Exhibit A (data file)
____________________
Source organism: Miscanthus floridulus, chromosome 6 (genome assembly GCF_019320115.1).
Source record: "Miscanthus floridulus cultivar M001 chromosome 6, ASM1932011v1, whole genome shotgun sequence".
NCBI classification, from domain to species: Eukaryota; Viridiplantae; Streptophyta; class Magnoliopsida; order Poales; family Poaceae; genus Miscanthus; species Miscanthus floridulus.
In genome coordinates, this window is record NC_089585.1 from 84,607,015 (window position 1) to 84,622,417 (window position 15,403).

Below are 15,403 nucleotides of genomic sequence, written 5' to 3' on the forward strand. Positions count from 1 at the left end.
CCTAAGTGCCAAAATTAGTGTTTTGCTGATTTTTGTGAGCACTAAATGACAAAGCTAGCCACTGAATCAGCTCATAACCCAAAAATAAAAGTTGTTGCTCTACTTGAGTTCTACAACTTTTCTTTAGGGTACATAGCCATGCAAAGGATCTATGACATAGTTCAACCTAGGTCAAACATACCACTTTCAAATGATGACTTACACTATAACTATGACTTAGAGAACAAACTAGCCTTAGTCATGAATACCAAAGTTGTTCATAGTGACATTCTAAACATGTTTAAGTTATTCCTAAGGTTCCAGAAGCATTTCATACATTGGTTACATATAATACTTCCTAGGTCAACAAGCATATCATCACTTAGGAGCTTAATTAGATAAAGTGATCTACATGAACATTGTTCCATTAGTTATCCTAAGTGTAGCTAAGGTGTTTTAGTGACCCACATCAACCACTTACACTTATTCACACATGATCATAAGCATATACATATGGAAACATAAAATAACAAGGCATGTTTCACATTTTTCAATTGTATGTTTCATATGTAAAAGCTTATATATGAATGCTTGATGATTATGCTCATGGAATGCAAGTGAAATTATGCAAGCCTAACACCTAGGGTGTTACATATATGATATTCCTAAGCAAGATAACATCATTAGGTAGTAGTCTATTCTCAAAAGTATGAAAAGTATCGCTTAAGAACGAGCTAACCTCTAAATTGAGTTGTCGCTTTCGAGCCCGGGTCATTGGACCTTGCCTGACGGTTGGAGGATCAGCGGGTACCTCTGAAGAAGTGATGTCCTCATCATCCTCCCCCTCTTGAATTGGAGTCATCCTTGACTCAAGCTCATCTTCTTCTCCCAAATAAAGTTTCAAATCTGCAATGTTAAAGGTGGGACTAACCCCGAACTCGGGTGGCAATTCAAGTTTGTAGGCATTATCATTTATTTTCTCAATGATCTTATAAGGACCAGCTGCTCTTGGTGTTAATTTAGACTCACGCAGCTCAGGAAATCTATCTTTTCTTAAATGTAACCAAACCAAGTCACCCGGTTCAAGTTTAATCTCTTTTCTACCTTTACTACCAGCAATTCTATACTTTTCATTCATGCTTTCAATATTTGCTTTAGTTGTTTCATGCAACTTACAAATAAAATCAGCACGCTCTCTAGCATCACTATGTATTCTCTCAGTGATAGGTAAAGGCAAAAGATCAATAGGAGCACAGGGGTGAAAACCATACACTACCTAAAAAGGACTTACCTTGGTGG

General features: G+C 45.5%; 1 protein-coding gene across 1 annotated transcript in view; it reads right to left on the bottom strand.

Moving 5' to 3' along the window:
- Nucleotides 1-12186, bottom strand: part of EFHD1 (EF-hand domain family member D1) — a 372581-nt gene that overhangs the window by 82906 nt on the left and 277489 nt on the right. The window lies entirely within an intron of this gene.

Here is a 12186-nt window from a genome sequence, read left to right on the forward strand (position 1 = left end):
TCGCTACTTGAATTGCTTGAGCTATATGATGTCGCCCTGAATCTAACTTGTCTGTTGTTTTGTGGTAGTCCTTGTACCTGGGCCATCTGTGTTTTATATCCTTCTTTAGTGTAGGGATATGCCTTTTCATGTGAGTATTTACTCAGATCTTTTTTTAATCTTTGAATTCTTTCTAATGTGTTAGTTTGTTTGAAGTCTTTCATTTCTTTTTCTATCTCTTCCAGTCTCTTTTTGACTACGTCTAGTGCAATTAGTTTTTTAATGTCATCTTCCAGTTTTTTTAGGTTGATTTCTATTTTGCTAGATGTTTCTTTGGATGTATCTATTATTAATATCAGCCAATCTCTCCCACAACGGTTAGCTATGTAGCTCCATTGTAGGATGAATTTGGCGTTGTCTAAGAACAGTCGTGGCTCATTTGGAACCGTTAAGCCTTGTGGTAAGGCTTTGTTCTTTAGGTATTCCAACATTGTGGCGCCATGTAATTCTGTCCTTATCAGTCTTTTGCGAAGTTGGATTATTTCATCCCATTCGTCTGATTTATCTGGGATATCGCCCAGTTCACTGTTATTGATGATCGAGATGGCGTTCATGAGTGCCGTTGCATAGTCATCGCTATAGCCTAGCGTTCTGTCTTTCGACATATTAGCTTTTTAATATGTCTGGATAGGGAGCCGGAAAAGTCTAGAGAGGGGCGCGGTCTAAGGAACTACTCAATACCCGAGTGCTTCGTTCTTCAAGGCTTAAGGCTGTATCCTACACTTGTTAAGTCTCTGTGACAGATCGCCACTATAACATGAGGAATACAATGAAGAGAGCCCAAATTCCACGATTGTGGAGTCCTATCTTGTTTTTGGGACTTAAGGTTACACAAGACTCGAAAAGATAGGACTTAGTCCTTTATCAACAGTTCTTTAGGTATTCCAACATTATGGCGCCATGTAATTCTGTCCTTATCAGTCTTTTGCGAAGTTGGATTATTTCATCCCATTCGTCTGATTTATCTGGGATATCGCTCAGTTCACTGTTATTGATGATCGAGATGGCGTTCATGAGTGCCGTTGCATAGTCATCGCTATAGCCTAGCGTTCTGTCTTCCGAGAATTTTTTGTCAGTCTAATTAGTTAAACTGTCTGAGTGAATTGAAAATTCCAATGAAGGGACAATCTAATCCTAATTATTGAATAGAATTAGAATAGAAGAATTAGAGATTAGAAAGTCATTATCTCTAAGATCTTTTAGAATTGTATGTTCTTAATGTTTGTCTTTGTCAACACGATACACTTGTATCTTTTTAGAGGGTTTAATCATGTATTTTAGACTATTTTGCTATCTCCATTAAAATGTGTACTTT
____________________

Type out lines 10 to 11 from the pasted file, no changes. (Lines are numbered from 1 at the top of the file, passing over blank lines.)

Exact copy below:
Here is a 12186-nt window from a genome sequence, read left to right on the forward strand (position 1 = left end):
TCGCTACTTGAATTGCTTGAGCTATATGATGTCGCCCTGAATCTAACTTGTCTGTTGTTTTGTGGTAGTCCTTGTACCTGGGCCATCTGTGTTTTATATCCTTCTTTAGTGTAGGGATATGCCTTTTCATGTGAGTATTTACTCAGATCTTTTTTTAATCTTTGAATTCTTTCTAATGTGTTAGTTTGTTTGAAGTCTTTCATTTCTTTTTCTATCTCTTCCAGTCTCTTTTTGACTACGTCTAGTGCAATTAGTTTTTTAATGTCATCTTCCAGTTTTTTTAGGTTGATTTCTATTTTGCTAGATGTTTCTTTGGATGTATCTATTATTAATATCAGCCAATCTCTCCCACAACGGTTAGCTATGTAGCTCCATTGTAGGATGAATTTGGCGTTGTCTAAGAACAGTCGTGGCTCATTTGGAACCGTTAAGCCTTGTGGTAAGGCTTTGTTCTTTAGGTATTCCAACATTGTGGCGCCATGTAATTCTGTCCTTATCAGTCTTTTGCGAAGTTGGATTATTTCATCCCATTCGTCTGATTTATCTGGGATATCGCCCAGTTCACTGTTATTGATGATCGAGATGGCGTTCATGAGTGCCGTTGCATAGTCATCGCTATAGCCTAGCGTTCTGTCTTTCGACATATTAGCTTTTTAATATGTCTGGATAGGGAGCCGGAAAAGTCTAGAGAGGGGCGCGGTCTAAGGAACTACTCAATACCCGAGTGCTTCGTTCTTCAAGGCTTAAGGCTGTATCCTACACTTGTTAAGTCTCTGTGACAGATCGCCACTATAACATGAGGAATACAATGAAGAGAGCCCAAATTCCACGATTGTGGAGTCCTATCTTGTTTTTGGGACTTAAGGTTACACAAGACTCGAAAAGATAGGACTTAGTCCTTTATCAACAGTTCTTTAGGTATTCCAACATTATGGCGCCATGTAATTCTGTCCTTATCAGTCTTTTGCGAAGTTGGATTATTTCATCCCATTCGTCTGATTTATCTGGGATATCGCTCAGTTCACTGTTATTGATGATCGAGATGGCGTTCATGAGTGCCGTTGCATAGTCATCGCTATAGCCTAGCGTTCTGTCTTCCGAGAATTTTTTGTCAGTCTAATTAGTTAAACTGTCTGAGTGAATTGAAAATTCCAATGAAGGGACAATCTAATCCTAATTATTGAATAGAATTAGAATAGAAGAATTAGAGATTAGAAAGTCATTATCTCTAAGATCTTTTAGAATTGTATGTTCTTAATGTTTGTCTTTGTCAACACGATACACTTGTATCTTTTTAGAGGGTTTAATCATGTATTTTAGACTATTTTGCTATCTCCATTAAAATGTGTACTTT